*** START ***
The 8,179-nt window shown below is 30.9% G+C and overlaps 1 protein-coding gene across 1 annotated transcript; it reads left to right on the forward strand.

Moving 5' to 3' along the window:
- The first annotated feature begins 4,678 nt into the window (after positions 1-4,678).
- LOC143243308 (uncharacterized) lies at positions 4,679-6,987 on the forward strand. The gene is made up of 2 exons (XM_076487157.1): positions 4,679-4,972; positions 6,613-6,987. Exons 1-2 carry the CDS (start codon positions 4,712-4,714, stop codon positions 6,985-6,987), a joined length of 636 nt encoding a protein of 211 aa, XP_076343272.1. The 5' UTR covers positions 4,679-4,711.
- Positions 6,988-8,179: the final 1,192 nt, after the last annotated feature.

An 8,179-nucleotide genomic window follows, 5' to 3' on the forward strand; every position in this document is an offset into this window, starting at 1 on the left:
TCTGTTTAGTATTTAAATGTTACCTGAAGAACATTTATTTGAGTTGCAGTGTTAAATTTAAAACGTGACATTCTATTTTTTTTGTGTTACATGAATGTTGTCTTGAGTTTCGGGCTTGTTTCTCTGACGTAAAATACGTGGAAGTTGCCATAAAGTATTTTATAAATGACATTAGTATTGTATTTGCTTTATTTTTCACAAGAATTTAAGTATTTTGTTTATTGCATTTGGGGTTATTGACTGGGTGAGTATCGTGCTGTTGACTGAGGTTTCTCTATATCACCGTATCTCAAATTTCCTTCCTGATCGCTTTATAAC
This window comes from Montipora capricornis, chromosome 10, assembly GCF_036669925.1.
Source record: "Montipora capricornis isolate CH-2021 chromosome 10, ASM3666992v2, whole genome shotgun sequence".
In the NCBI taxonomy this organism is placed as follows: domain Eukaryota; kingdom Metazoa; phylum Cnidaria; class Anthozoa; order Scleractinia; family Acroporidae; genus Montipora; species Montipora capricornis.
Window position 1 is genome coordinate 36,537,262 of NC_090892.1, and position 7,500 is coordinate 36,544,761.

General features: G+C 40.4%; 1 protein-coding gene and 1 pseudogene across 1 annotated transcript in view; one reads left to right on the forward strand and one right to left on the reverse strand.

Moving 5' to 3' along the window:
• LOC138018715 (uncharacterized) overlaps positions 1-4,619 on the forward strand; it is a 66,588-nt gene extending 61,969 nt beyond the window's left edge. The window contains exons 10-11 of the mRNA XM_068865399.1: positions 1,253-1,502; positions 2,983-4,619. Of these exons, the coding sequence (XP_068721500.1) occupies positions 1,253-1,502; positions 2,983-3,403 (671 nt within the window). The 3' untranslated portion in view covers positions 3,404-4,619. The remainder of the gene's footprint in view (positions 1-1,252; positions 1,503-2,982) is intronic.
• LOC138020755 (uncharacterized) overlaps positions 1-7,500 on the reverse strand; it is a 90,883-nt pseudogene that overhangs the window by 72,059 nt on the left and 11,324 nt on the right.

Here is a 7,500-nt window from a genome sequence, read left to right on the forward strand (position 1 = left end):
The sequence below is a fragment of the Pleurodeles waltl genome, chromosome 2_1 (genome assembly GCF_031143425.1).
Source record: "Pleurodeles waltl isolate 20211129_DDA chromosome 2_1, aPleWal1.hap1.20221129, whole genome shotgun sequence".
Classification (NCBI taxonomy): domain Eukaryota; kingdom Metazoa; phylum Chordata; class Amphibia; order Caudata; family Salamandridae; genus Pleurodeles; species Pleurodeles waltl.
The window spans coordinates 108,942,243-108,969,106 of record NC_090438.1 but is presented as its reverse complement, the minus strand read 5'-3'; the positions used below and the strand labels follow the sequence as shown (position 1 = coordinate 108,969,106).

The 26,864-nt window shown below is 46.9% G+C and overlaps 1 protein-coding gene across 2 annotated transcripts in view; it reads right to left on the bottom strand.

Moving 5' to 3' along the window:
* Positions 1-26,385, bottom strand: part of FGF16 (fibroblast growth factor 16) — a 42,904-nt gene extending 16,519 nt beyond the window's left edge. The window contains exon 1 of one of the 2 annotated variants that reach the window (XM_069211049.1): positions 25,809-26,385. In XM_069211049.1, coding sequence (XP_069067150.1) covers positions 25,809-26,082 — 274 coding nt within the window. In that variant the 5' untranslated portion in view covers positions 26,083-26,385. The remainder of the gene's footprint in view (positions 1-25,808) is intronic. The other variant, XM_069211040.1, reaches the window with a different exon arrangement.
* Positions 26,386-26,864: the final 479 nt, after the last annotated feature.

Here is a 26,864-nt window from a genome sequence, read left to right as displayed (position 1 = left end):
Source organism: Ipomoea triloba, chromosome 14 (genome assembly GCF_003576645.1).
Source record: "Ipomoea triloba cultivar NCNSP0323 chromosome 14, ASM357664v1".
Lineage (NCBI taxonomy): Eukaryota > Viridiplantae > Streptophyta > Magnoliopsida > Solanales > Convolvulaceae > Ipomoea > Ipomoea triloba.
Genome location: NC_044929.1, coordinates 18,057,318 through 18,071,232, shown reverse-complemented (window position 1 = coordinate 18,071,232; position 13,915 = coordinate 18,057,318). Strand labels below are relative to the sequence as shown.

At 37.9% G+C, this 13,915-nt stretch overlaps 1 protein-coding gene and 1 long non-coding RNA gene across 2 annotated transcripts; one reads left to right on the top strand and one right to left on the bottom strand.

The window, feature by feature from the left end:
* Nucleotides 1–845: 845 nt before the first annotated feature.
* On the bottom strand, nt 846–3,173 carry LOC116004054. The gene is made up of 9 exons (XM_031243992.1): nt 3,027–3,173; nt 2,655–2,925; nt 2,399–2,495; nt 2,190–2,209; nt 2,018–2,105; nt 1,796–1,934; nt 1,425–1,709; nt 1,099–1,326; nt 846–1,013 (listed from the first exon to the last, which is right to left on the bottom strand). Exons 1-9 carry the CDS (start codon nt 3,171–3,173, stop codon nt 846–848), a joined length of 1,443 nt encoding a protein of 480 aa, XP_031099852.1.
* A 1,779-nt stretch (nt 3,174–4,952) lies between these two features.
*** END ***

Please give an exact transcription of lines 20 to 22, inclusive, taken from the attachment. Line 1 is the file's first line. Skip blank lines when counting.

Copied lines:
The window spans coordinates 108,942,243-108,969,106 of record NC_090438.1 but is presented as its reverse complement, the minus strand read 5'-3'; the positions used below and the strand labels follow the sequence as shown (position 1 = coordinate 108,969,106).

The 26,864-nt window shown below is 46.9% G+C and overlaps 1 protein-coding gene across 2 annotated transcripts in view; it reads right to left on the bottom strand.

Moving 5' to 3' along the window: